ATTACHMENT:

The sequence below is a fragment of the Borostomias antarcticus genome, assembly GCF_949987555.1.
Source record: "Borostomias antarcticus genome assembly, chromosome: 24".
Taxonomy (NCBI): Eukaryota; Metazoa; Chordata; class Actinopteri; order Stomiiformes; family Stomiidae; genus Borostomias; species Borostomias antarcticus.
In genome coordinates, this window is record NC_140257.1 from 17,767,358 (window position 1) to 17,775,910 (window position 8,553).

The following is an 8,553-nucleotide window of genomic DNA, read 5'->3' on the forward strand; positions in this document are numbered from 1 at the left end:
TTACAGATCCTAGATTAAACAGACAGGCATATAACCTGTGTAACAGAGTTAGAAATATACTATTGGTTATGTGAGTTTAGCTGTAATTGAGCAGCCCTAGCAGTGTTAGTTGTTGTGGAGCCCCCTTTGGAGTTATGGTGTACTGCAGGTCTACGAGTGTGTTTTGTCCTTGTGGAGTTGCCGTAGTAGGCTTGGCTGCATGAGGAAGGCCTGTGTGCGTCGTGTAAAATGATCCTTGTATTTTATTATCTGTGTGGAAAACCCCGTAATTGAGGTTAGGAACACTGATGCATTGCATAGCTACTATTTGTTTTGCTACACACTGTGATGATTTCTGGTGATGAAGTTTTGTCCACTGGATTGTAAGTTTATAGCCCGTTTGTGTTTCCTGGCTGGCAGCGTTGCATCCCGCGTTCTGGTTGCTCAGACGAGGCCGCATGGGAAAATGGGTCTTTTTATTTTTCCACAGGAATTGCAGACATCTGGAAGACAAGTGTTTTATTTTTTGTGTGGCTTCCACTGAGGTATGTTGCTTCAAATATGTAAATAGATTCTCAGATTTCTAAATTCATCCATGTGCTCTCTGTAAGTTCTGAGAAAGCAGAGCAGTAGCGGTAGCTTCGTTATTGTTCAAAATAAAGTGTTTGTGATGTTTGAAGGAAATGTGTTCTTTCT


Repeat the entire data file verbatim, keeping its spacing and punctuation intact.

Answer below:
The sequence below is a fragment of the Borostomias antarcticus genome, assembly GCF_949987555.1.
Source record: "Borostomias antarcticus genome assembly, chromosome: 24".
Taxonomy (NCBI): Eukaryota; Metazoa; Chordata; class Actinopteri; order Stomiiformes; family Stomiidae; genus Borostomias; species Borostomias antarcticus.
In genome coordinates, this window is record NC_140257.1 from 17,767,358 (window position 1) to 17,775,910 (window position 8,553).

The following is an 8,553-nucleotide window of genomic DNA, read 5'->3' on the forward strand; positions in this document are numbered from 1 at the left end:
TTACAGATCCTAGATTAAACAGACAGGCATATAACCTGTGTAACAGAGTTAGAAATATACTATTGGTTATGTGAGTTTAGCTGTAATTGAGCAGCCCTAGCAGTGTTAGTTGTTGTGGAGCCCCCTTTGGAGTTATGGTGTACTGCAGGTCTACGAGTGTGTTTTGTCCTTGTGGAGTTGCCGTAGTAGGCTTGGCTGCATGAGGAAGGCCTGTGTGCGTCGTGTAAAATGATCCTTGTATTTTATTATCTGTGTGGAAAACCCCGTAATTGAGGTTAGGAACACTGATGCATTGCATAGCTACTATTTGTTTTGCTACACACTGTGATGATTTCTGGTGATGAAGTTTTGTCCACTGGATTGTAAGTTTATAGCCCGTTTGTGTTTCCTGGCTGGCAGCGTTGCATCCCGCGTTCTGGTTGCTCAGACGAGGCCGCATGGGAAAATGGGTCTTTTTATTTTTCCACAGGAATTGCAGACATCTGGAAGACAAGTGTTTTATTTTTTGTGTGGCTTCCACTGAGGTATGTTGCTTCAAATATGTAAATAGATTCTCAGATTTCTAAATTCATCCATGTGCTCTCTGTAAGTTCTGAGAAAGCAGAGCAGTAGCGGTAGCTTCGTTATTGTTCAAAATAAAGTGTTTGTGATGTTTGAAGGAAATGTGTTCTTTCT